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Siyakha Nentsha: Mixed Methods research in South Africa

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Siyakha Nentsha: Mixed Methods research in South Africa

  1. 1. Building assets and reducing vulnerability in KwaZulu Natal<br />SiyakhaNentsha<br />Making Cents<br />September 8, 2011<br />Washington, DC<br />Eva Roca<br />
  2. 2. General context in KZN<br />
  3. 3. Setting<br />Semi-rural KwaZulu Natal<br />Poverty and income inequality<br />Unemployment<br />Early pregnancy<br />Early school leaving<br />HIV<br />
  4. 4. Project team<br />
  5. 5. SiyakhaNentsha<br />Schools, facilitators<br />Boys and girls<br />Participatory reflective learning, action-oriented<br />Accredited<br />Testable<br />
  6. 6. Preparing for opportunities and risks<br /> HIV and STIs teenage pregnancy early unplanned parenthood<br /> school dropout loss of one or both parents<br /> employment and training opportunities social grants<br /> social support citizenship<br />language skills<br />
  7. 7. Randomization<br />HIV education & social support<br />HIV education, social support + financial capabilities<br />Delayed intervention<br />
  8. 8. Methods<br />Attendance rosters<br />Longitudinal survey<br />FGDs with participants, parents, and mentors<br /> GPS coordinates<br />Interim data on location, cell phone, status<br />Diaries<br />Video<br />School quality assessments<br />
  9. 9. Special considerations with young people<br />Timing<br />Attention span<br />Interviewer selection<br />Legal context<br />
  10. 10. Considerations during M&E tool design<br />Who will create/finalize the registers & by when?<br />When will these registers be used?<br />Who is responsible for ensuring they get completed?<br />Who is responsible for analysis/reporting?<br />How often/when will the analysis/reporting be done?<br />Do you need a monthly/quarterly summary form?<br />What information will you need to report to donors or other stakeholder?<br />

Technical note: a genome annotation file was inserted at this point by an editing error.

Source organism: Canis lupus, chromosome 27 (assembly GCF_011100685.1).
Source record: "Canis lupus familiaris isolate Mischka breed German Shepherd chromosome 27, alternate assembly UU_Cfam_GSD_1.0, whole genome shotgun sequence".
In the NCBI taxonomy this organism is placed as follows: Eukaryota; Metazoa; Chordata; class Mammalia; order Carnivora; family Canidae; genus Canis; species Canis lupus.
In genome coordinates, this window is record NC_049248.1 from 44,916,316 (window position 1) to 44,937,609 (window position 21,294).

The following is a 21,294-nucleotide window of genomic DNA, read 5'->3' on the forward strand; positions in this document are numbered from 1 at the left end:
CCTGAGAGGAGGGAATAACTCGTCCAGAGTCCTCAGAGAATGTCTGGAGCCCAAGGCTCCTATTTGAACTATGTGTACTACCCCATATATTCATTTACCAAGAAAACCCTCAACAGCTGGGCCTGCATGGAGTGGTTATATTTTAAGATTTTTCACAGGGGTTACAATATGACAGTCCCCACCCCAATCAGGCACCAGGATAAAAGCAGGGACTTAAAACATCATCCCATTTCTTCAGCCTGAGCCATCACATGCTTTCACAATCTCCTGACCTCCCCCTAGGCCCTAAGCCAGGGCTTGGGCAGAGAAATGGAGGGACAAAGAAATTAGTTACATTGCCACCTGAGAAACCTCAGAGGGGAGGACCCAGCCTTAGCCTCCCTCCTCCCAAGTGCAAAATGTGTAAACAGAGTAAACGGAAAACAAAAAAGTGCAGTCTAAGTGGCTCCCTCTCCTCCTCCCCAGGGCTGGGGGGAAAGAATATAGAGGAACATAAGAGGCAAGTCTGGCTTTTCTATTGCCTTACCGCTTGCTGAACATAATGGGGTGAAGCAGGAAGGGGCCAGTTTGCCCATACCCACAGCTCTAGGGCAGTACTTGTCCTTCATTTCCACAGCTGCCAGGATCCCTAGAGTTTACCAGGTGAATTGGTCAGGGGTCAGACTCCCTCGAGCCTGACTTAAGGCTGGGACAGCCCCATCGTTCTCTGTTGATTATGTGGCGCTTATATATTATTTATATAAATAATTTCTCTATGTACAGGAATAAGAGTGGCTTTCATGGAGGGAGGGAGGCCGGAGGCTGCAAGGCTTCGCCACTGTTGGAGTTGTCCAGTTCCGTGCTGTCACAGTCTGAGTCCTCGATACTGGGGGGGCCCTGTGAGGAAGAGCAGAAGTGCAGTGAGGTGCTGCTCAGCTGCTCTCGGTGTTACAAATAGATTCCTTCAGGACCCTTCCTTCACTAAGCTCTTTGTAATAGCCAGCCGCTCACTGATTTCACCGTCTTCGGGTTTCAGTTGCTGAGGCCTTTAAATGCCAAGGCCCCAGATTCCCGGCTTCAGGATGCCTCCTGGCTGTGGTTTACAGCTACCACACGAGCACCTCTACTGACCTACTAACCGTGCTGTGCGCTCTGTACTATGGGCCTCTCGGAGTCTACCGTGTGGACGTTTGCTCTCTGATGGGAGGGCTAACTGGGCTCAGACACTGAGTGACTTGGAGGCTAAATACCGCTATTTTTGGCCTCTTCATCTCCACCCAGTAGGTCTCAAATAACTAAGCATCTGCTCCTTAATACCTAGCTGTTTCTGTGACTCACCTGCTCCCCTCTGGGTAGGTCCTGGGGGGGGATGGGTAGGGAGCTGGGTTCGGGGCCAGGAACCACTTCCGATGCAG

11. 11. Evaluation: what’s the point?<br />Lofty program goals<br />Interim steps to achievement<br />Assets program imparts toward specific ends<br />
  12. 12. <ul><li>HIV/AIDS and RH: knowledge, skills and behaviors, including adoption of safer sexual behaviors and service use
  13. 13. Economic skills: ability to plan and manage personal and familial finances, identify and access available services, FET opps, social benefits; articulate a plan for pursuing future livelihood-enhancing opportunities
  14. 14. Social networks and support: access to friends, adult role models and individuals/groups who can assist with crisis management and provide links to opportunities</li></li></ul><li>Specific Financial capabilities questions<br /> -I have a financial goal (yes/no)<br /> -I am saving money in order to do or buy something specific (yes/no)<br /> -When you have money, do you plan ahead for how to spend it?<br /> -I have savings/ I am saving (yes/no) <br /> -I have some money I keep in case of an emergency (yes/no)<br /> -How much money do you have in your savings?<br /> -Have you ever tried to open a bank account? (if yes, were you successful?)<br /> -Have you ever borrowed money?<br />
  15. 15.
  16. 16. Changes seen post-program<br />Sexual debut<br />Secondary abstinence,<br /> fewer partners <br />Condom confidence<br />Improved budgeting and planning skills<br />Pursuing income-generating activities<br />Having savings<br />Social capital<br />Higher self-esteem<br />Birth certificate <br />Social grants<br />SA ID <br />Gender attitudes<br />
  17. 17. (SiyakhaNentsha) has helped us a lot, because although I had goals before the problem I had is I did not know how to prioritize, like which one should be more important than the other. Now I know that in order to reach my long-term goals, I should have short-term goals, that are going to be the steps toward my goals.”<br />
  18. 18. “Before, if I had money, say maybe I have 50 Rand, I would not check how much, I would just buy and see when I have to pay. But now if I have 50 Rand I have to calculate first, how many things I can get. And how much money I can use and what will remain behind.”<br />
  19. 19. Don’t trust your data too much<br />“I was helped a lot in the financial setion, because when they came here and they asked us if we knew how to save money, and I lied! I said yes!<br />…”Then they gave us diaries, so I started writing whenever I save money. Now I can see where the money is going.”<br />
  20. 20. Selected resources<br />http://www.popcouncil.org/pdfs/2010PGY_AdolGirlToolkitSection4.pdf<br />Hallman, K. 2010, in press. “Social exclusion: The gendering of adolescent HIV risks in KwaZulu-Natal, South Africa,” in J. Klot and V. Nguyen eds., The Fourth Wave: An Assault on Women - Gender, Culture and HIV in the 21st Century. Social Science Research Council and UNESCO.<br />Hallman, K. 2008.“Researching the determinants of vulnerability to HIV amongst adolescents,” IDS Bulletin, 39(5), November 2008.<br />Bruce, J. and Hallman, K. 2008. “Reaching the girls left behind,” Gender & Development, 16(2): 227-245.<br />Hallman, K and Roca, E. 2007. “Reducing the social exclusion of girls,” www.popcouncil.org/pdfs/TABriefs/PGY_Brief27_SocialExclusion.pdf<br />Hallman, K. 2005. “Genderedsocioeconomic conditions and HIV riskbehavioursamongyoung people in South Africa,”African Journal of AIDS Research 4(1): 37–50.Abstract: http://www.popcouncil.org/projects/abstracts/AJAR_4_1.html<br />
  21. 21. Thank you! <br />Our funders: ESRC/Hewlett Joint Scheme<br />& DFID via the ABBA RPC<br />

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